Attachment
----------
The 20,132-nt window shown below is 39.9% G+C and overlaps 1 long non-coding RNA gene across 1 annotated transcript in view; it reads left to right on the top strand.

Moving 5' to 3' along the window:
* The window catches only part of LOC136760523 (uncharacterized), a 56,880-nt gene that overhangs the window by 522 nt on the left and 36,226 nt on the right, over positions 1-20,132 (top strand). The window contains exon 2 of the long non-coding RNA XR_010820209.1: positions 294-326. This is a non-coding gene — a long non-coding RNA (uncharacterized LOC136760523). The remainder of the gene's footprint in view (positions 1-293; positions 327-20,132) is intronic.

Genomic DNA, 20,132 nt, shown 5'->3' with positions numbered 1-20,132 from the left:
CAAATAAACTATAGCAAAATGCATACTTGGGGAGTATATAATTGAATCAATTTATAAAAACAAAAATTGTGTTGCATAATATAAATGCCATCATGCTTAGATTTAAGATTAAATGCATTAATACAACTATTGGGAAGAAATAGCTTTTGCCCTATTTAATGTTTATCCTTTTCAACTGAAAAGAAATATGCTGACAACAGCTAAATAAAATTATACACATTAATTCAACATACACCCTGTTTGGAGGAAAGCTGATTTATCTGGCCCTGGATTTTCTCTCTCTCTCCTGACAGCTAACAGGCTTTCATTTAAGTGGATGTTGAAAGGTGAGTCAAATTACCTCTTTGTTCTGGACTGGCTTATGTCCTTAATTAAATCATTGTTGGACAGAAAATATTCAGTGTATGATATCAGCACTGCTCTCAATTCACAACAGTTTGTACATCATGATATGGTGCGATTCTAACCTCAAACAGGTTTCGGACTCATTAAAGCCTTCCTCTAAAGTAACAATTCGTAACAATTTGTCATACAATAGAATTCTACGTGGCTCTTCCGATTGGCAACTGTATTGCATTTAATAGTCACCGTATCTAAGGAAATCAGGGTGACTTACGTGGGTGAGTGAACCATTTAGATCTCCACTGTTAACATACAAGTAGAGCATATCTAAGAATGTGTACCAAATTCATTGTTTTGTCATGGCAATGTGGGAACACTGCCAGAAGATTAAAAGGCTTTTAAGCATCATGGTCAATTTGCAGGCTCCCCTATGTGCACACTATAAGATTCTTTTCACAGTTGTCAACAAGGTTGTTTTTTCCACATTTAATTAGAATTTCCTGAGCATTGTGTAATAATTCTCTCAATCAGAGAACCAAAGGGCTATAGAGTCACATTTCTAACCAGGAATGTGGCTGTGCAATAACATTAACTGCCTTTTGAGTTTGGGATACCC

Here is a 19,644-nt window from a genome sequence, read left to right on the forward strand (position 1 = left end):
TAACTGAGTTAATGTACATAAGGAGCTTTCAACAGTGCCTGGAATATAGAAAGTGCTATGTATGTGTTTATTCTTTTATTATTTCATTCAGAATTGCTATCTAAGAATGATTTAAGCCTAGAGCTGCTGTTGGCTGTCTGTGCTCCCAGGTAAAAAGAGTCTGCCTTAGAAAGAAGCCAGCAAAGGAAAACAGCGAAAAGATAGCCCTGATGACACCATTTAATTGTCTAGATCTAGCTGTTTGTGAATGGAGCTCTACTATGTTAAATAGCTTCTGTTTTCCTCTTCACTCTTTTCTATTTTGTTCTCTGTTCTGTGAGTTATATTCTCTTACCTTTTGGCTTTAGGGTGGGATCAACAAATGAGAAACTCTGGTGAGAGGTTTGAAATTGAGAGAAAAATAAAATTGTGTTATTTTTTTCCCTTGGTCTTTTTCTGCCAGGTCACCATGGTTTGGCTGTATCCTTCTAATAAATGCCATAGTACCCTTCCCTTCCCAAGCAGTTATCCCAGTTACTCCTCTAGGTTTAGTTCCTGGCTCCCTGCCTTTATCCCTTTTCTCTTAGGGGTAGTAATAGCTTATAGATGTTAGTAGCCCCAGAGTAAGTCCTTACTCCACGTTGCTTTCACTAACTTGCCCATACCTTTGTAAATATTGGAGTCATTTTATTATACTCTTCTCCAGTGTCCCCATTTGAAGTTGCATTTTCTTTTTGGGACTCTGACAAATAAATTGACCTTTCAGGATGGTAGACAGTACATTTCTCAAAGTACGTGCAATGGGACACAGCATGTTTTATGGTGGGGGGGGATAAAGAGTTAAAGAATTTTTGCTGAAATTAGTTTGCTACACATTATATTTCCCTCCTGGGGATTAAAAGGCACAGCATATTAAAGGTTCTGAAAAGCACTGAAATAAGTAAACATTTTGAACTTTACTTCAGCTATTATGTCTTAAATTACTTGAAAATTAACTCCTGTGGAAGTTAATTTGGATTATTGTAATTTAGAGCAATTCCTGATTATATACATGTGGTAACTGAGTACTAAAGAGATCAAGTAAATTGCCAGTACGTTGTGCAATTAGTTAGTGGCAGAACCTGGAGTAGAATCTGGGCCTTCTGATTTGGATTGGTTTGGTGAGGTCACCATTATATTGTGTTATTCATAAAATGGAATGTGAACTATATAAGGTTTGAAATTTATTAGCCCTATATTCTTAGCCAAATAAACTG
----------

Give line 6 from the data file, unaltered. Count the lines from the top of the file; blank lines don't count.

Here is a 19,644-nt window from a genome sequence, read left to right on the forward strand (position 1 = left end):